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By Casey Christie/ The Californian
BY THEO DOUGLAS Californian staff writer email@example.com
The Bakersfield City Council approved a $3 million contract Wednesday extending Mohawk Street to Hageman Road, and a resolution letting the city quickly buy what it needs to take over an animal shelter from Kern County.
But before the council approved hiring Granite Construction to complete Mohawk Street, Ward 2 Councilman Terry Maxwell wondered why the city has budgeted $812,318 for items including "change orders," which are changes to expenses and costs during construction.
"If the project is $3 million and you want to have an $800,000 buffer, that's almost 30 percent" of the project cost, Maxwell said.
Public Works Director Raul Rojas responded that the project's developer is expected to pay the city an additional $400,000, and that when it arrives, this money will reduce the city's actual cost for change orders by almost half.
The council also approved, without discussion, authorizing the city to pay for computers, software, office space and repairs to the Mt. Vernon Avenue animal shelter, without calling for bids to get the lowest prices.
"We have to move forward on that," Maxwell said in an interview, meaning that the city must be prepared to begin running the shelter as soon as Sept. 30. "I understand the bidding process, but our back's against the wall."
In closed session, the council approved spending up to $75,000 to settle a 2011 lawsuit brought by Yetunda Wright against the city and Bakersfield police officers Timothy Berchtold and Noah Landers.
Wright's 15-year-old son Traveon John Avila was shot and killed by officers during the traffic stop of a stolen car July 9, 2010.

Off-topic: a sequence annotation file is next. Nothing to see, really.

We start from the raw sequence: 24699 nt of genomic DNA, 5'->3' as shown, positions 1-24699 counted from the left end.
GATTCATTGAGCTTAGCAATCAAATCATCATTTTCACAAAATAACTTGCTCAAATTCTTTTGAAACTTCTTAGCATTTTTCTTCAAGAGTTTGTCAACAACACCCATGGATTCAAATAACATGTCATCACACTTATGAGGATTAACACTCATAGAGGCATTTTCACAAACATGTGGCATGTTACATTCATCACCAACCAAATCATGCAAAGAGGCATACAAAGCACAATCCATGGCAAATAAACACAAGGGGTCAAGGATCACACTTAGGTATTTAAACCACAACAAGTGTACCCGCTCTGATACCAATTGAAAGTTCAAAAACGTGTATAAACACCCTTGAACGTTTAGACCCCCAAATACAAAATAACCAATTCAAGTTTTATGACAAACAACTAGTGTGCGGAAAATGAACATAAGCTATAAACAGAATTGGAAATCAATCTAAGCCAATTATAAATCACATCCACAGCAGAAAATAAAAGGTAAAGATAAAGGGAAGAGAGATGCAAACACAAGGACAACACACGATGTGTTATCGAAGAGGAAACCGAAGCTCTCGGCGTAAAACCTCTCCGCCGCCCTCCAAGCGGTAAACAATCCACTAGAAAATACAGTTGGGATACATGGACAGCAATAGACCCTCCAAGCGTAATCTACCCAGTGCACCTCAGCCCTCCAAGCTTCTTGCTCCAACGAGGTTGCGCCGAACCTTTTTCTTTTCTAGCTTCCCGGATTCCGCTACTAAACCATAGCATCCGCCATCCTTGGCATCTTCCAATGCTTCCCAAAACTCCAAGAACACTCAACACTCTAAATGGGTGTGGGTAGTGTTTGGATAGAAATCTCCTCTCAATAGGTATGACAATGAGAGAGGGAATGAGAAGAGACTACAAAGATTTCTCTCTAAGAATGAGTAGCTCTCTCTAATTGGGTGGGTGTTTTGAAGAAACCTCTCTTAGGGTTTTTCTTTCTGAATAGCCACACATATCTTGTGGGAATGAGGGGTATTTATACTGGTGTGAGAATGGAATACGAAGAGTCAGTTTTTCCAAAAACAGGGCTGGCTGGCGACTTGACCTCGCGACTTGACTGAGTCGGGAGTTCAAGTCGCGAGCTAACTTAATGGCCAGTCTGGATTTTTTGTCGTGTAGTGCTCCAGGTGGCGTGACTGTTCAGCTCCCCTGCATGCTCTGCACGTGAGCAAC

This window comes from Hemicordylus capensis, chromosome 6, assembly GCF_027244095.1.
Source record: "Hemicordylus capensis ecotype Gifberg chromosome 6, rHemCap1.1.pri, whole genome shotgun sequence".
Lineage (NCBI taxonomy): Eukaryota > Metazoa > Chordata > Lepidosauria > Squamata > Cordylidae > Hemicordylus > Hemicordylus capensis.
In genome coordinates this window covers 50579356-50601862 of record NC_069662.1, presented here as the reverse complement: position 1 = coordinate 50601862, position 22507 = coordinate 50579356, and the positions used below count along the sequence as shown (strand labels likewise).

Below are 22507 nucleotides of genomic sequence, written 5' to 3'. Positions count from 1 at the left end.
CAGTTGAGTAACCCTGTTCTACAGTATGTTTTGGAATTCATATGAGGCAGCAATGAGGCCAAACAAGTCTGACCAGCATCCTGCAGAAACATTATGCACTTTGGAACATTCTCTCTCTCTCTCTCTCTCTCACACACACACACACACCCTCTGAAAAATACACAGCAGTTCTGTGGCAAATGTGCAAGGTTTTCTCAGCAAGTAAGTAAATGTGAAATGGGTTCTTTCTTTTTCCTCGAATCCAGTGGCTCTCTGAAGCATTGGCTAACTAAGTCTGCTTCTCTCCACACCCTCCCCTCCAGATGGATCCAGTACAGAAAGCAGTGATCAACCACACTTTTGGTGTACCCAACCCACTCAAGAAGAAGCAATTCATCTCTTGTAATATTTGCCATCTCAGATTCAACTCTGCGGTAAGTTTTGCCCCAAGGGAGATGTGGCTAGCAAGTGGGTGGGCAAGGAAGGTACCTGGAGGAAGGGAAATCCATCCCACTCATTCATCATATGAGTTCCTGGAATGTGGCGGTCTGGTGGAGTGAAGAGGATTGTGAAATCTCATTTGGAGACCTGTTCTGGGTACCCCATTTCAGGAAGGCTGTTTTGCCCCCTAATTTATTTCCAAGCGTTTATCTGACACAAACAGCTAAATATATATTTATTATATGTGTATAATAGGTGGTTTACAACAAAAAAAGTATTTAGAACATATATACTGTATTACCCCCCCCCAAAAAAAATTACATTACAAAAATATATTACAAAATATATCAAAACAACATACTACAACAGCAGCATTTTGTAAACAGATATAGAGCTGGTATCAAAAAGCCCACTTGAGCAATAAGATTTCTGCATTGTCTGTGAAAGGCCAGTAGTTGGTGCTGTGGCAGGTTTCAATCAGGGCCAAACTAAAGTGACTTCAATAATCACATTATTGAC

His mother alleged in district court that officers pulled over her son without cause, used excessive force and didn't summon immediate medical care, and that the city knew officers weren't adequately trained to make traffic stops.
City Attorney Ginny Gennaro said in an interview after emerging from closed session that the council's action is not an admission of guilt.
"Absolutely not. There will be no admission of wrongdoing," Gennaro said, calling the settlement "a reasonable amount for the city to pay."
"We were all very supportive of it," Maxwell said after the meeting. "There's no positive outcome for the city, there's no positive outcome for the person who lost their life that night."
In an interview Wednesday night, Wright's attorney Daniel Rodriguez said he thought a jury would have been sympathetic to his client, but that a trial would have been too taxing.
"It was too painful for her to go through a trial, and she just wanted to put it behind her and move on with her life," Rodriguez said.
Also during closed session, the council discussed, but took no action in a 2012 lawsuit filed against the city in Kern County Superior Court by Bakersfield resident Edward Colson, alleging that Bakersfield police stopped him without cause, and injured his right shoulder so badly that he needed surgery.
During its public meeting, the council also approved without discussion an ordinance that would rezone 77 acres of county land at the southeast corner of Calloway Drive and Seventh Standard Road from agricultural to residential, when the city eventually annexes it.
The property is owned by Kern Land Partners, LLC, which plans to build approximately 250 single-family houses there.
Neighbor Elaine Fleeman, who lives in the 8300 block of Borel Street, has said she's concerned that an oil well could be drilled on the property.
A spokesman for the state Department of Conservation has said no wells are proposed for the intersection. The Kern County assistant assessor told The Californian that the developer does not own the property's mineral rights.
During the public comment portion of the meeting, a Bakersfield police officer escorted LifeSavers Ministries Administrator Tim Palmquist out of council chambers when Palmquist refused to end his remarks.
Palmquist was discussing the proposed Human Life Ordinance restricting abortion in Bakersfield, which a council committee tabled indefinitely this spring. Mayor Harvey Hall summoned a police officer when Palmquist's allotted three minutes ended and he did not wrap up his comments.
Palmquist said afterward that he had been about to leave on his own and didn't feel as if he had been escorted out -- and that he believes Hall displayed a bias against supporters of the ordinance.